Similar to aluminum hydroxide, AlPO4 is used as an antacid. It neutralizes stomach acid (HCl) by forming AlCl3 with it. Up to 20% of aluminum from ingested antacid salts can be absorbed from the gastrointestinal tract – despite of some unverified concerns about the neurological effects of aluminum,[11] aluminum phosphate and hydroxide salts are thought to be safe as antacids in normal use, even during pregnancy and breastfeeding.[12][11]

Additional uses for AlPO4 in combination with or without other compounds are white colorants for pigments, corrosion inhibitors, cements and dental cements. Related compounds have also similar uses. For example, Al(H2PO4)3 is used in dental cements, metal coatings, glaze compositions and refractory binders; and Al(H2PO4)(HPO4) is used cement and refractory binders and adhesives.[13]

Related compounds[edit]

AlPO4·2H2O dihydrate is found as the minerals variscite and meta-variscite.[14] Aluminium phosphate dihydrate (variscite and meta-variscite) has a structure that can be regarded as an assembly of tetra- and octahedral units of phosphate anions, aluminium cations and water. Al3+ are 6-coordinate and PO43- are 4-coordinate.[2]

A synthetic hydrated form, AlPO4·1.5H2O is also known.[15]

See also[edit]

References[edit]

  • DEC, Corbridge. (2013). Phosphorus: chemistry, biochemistry and technology (6th ed.). CRC Press. ISBN 9781439840894.

Citations[edit]

  1. ^ Pradyot Patnaik. Handbook of Inorganic Chemicals. McGraw-Hill, 2002, ISBN 0-07-049439-8
  2. ^ a b Corbridge, p. 207-208
  3. ^ Corbridge, p. 310
  4. ^ Tanaka, Y; et al. (2010). "Determination of structural chirality of berlinite and quartz using resonant x-ray diffraction with circularly polarized x-rays". Physical Review B. 81 (14). doi:10.1103/PhysRevB.81.144104. ISSN 1098-0121.
  5. ^ Crystal growth of an α-quartz like piezoelectric material, berlinite, Motchany A. I., Chvanski P. P., Annales de Chimie Science des Materiaux properties, 2001, 26, 199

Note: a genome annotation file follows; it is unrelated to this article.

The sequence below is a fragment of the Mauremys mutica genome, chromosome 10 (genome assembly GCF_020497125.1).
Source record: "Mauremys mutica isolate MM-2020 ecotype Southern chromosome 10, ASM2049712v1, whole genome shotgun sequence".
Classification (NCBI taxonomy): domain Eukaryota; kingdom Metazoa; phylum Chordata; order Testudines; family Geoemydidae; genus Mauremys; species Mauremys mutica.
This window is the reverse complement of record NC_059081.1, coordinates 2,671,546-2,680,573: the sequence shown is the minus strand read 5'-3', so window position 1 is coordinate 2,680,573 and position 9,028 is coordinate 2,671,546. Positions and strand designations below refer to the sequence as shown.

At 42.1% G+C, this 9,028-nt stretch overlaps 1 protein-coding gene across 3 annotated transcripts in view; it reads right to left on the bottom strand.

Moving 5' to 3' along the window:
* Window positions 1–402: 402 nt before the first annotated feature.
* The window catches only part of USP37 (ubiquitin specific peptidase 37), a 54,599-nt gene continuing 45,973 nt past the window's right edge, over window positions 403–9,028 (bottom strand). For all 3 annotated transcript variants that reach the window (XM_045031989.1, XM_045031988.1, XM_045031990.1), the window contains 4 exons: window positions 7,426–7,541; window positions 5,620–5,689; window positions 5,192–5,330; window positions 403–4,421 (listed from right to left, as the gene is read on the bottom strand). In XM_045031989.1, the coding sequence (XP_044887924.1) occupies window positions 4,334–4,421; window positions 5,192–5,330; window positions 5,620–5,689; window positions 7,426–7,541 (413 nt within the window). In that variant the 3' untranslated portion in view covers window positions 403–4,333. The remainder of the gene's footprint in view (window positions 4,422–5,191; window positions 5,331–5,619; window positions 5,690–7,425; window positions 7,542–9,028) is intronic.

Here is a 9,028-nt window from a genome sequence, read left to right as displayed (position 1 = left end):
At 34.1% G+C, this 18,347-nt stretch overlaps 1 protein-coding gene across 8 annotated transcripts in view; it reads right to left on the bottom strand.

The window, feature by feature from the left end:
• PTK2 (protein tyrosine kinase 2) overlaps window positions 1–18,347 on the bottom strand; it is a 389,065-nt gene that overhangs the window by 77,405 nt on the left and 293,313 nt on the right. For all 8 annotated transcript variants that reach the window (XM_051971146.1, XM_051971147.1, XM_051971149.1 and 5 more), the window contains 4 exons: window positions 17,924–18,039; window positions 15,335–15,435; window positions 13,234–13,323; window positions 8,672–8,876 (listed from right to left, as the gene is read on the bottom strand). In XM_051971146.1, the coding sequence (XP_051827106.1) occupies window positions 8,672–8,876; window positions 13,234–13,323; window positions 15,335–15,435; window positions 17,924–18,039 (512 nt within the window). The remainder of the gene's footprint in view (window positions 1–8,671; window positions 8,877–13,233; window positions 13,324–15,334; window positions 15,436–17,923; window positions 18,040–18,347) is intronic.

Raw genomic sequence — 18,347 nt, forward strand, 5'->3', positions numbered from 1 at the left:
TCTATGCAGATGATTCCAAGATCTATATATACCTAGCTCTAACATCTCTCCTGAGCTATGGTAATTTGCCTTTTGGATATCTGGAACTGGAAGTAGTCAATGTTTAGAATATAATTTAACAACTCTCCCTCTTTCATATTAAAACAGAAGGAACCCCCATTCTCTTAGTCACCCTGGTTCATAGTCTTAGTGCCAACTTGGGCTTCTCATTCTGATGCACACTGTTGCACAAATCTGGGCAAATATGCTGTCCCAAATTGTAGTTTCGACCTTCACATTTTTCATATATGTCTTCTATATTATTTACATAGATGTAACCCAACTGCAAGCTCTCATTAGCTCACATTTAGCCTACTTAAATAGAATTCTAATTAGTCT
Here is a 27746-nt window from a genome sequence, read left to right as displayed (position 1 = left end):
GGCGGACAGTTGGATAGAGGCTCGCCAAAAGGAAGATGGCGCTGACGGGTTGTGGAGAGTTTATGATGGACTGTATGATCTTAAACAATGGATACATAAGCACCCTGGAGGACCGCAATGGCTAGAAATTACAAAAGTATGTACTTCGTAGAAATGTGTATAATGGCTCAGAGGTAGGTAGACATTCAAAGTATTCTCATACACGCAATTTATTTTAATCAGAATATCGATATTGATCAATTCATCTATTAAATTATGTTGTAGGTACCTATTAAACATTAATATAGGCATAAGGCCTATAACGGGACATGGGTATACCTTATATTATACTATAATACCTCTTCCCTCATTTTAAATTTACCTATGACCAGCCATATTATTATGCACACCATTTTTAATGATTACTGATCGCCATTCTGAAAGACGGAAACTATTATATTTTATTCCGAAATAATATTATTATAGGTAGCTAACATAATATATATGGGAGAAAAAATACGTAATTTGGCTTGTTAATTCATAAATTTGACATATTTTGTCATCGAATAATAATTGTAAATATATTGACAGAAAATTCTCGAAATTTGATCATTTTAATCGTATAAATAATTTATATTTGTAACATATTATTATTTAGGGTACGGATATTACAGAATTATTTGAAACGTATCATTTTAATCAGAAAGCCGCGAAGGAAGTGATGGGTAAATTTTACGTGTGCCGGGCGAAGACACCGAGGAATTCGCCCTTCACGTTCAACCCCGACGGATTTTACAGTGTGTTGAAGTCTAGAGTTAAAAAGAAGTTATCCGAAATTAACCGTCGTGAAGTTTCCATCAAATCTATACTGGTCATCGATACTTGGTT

6. ^ a b Greenwood, Norman N.; Earnshaw, Alan (1997). Chemistry of the Elements (2nd ed.). Butterworth-Heinemann. p. 527. ISBN 978-0-08-037941-8.
  7. ^ Wilson, ST; et al. (1982). "Aluminophosphate molecular sieves: a new class of microporous crystalline inorganic solids". Journal of the American Chemical Society. 104 (4): 1146–1147. doi:10.1021/ja00368a062. ISSN 0002-7863.
  8. ^ Kulprathipanja, S, ed. (2010-02-17). Zeolites in Industrial Separation and Catalysis. John Wiley & Sons. doi:10.1002/9783527629565.
  9. ^ Xu, R; et al. (2007). Chemistry of zeolites and related porous materials: synthesis and structure. John Wiley & Sons. p. 39. ISBN 9780470822333.
  10. ^ RJ, Crowther (2010). Vaccine adjuvants: preparation methods and research protocols. Humana. pp. 65–66, 82. ISBN 9781617371592.
  11. ^ a b Schaefer, Christof; Peters, Paul W. J.; Miller, Richard K. (2015). Drugs during pregnancy and lactation: treatment options and risk assessment. C Schaefer, P Peters, RK Miller (3. ed.). p. 94. ISBN 9780124080782.
  12. ^ S, Pratiksha; TM, Jamie (2018), "Antacids", StatPearls, StatPearls Publishing, PMID 30252305, retrieved 2019-02-28
  13. ^ Corbridge, p. 1025
  14. ^ Roncal-Herrero, T; et al. (2009-12-02). "Precipitation of Iron and Aluminum Phosphates Directly from Aqueous Solution as a Function of Temperature from 50 to 200 °C". Crystal Growth & Design. 9 (12): 5197–5205. doi:10.1021/cg900654m. ISSN 1528-7483.
  15. ^ Lagno, F; et al. (2005). "Synthesis of Hydrated Aluminium Phosphate, AlPO4·1.5H2O (AlPO4−H3), by Controlled Reactive Crystallization in Sulfate Media". Industrial & Engineering Chemistry Research. 44 (21): 8033–8038. doi:10.1021/ie0505559. ISSN 0888-5885.

External links[edit]